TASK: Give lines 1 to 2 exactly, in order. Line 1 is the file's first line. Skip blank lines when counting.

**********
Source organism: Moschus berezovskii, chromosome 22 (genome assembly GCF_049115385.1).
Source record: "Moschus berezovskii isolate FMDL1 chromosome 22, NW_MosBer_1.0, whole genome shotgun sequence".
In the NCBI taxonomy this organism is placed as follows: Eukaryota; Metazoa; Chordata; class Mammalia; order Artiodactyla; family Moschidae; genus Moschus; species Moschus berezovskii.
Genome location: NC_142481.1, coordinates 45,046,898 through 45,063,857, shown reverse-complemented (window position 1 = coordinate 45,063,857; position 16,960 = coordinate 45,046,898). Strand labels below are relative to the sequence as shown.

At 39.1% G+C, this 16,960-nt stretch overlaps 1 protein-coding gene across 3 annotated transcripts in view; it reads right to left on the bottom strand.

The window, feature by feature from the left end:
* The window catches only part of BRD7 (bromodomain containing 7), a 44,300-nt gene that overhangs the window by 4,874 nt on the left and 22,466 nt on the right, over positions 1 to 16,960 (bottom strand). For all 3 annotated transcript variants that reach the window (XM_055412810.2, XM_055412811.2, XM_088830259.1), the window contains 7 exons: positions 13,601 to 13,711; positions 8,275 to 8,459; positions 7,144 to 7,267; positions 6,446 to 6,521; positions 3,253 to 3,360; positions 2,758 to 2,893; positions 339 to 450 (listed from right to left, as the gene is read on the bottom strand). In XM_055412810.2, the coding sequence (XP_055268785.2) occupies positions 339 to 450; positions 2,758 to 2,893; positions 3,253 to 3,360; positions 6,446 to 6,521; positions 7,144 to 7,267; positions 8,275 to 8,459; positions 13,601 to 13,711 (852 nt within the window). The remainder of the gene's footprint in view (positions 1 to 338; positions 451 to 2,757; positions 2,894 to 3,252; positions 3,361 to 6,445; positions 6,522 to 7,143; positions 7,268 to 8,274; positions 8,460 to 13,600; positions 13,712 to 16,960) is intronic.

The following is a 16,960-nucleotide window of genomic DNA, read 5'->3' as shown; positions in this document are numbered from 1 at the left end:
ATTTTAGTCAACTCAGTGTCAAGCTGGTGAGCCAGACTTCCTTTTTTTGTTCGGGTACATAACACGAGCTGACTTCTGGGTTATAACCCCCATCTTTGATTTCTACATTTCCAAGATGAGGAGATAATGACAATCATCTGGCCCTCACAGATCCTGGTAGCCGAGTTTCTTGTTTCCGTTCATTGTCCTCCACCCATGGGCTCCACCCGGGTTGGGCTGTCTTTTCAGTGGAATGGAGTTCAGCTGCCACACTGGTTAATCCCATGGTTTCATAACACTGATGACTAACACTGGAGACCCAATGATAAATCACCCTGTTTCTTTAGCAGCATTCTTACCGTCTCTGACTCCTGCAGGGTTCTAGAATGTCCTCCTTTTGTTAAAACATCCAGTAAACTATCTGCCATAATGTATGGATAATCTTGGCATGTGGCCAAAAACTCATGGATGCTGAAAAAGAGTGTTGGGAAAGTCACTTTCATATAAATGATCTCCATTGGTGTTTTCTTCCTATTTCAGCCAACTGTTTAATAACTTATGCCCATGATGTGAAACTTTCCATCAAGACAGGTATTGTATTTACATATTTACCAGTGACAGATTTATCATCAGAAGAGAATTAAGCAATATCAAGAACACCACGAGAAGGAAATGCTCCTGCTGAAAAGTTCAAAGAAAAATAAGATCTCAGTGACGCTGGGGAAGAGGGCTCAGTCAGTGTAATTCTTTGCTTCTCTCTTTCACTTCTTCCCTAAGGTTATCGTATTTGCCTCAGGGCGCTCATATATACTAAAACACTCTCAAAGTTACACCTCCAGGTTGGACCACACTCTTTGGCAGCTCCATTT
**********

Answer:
Source organism: Moschus berezovskii, chromosome 22 (genome assembly GCF_049115385.1).
Source record: "Moschus berezovskii isolate FMDL1 chromosome 22, NW_MosBer_1.0, whole genome shotgun sequence".